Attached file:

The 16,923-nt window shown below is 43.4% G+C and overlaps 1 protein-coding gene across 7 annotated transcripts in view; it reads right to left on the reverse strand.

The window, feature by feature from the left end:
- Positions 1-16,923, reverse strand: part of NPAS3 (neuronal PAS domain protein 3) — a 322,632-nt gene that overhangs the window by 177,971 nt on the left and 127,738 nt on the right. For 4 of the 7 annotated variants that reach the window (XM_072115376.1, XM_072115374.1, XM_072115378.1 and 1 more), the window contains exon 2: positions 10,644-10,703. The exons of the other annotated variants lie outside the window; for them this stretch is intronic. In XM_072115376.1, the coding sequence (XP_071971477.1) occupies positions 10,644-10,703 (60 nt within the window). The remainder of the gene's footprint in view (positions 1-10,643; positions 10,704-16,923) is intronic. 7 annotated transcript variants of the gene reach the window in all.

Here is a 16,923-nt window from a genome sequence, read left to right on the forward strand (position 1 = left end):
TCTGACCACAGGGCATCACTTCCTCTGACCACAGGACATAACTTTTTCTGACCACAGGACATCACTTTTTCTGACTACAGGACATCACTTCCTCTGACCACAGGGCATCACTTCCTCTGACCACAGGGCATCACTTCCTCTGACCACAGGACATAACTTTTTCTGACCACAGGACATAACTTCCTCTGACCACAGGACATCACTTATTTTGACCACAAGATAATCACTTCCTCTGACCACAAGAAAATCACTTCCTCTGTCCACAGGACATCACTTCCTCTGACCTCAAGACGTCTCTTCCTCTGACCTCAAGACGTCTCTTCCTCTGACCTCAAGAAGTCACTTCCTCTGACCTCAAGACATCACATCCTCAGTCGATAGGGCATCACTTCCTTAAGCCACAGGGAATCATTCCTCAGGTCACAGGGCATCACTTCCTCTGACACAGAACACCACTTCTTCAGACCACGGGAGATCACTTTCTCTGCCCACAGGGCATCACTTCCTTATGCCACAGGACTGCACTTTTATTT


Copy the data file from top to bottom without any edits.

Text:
The 16,923-nt window shown below is 43.4% G+C and overlaps 1 protein-coding gene across 7 annotated transcripts in view; it reads right to left on the reverse strand.

The window, feature by feature from the left end:
- Positions 1-16,923, reverse strand: part of NPAS3 (neuronal PAS domain protein 3) — a 322,632-nt gene that overhangs the window by 177,971 nt on the left and 127,738 nt on the right. For 4 of the 7 annotated variants that reach the window (XM_072115376.1, XM_072115374.1, XM_072115378.1 and 1 more), the window contains exon 2: positions 10,644-10,703. The exons of the other annotated variants lie outside the window; for them this stretch is intronic. In XM_072115376.1, the coding sequence (XP_071971477.1) occupies positions 10,644-10,703 (60 nt within the window). The remainder of the gene's footprint in view (positions 1-10,643; positions 10,704-16,923) is intronic. 7 annotated transcript variants of the gene reach the window in all.

Here is a 16,923-nt window from a genome sequence, read left to right on the forward strand (position 1 = left end):
TCTGACCACAGGGCATCACTTCCTCTGACCACAGGACATAACTTTTTCTGACCACAGGACATCACTTTTTCTGACTACAGGACATCACTTCCTCTGACCACAGGGCATCACTTCCTCTGACCACAGGGCATCACTTCCTCTGACCACAGGACATAACTTTTTCTGACCACAGGACATAACTTCCTCTGACCACAGGACATCACTTATTTTGACCACAAGATAATCACTTCCTCTGACCACAAGAAAATCACTTCCTCTGTCCACAGGACATCACTTCCTCTGACCTCAAGACGTCTCTTCCTCTGACCTCAAGACGTCTCTTCCTCTGACCTCAAGAAGTCACTTCCTCTGACCTCAAGACATCACATCCTCAGTCGATAGGGCATCACTTCCTTAAGCCACAGGGAATCATTCCTCAGGTCACAGGGCATCACTTCCTCTGACACAGAACACCACTTCTTCAGACCACGGGAGATCACTTTCTCTGCCCACAGGGCATCACTTCCTTATGCCACAGGACTGCACTTTTATTT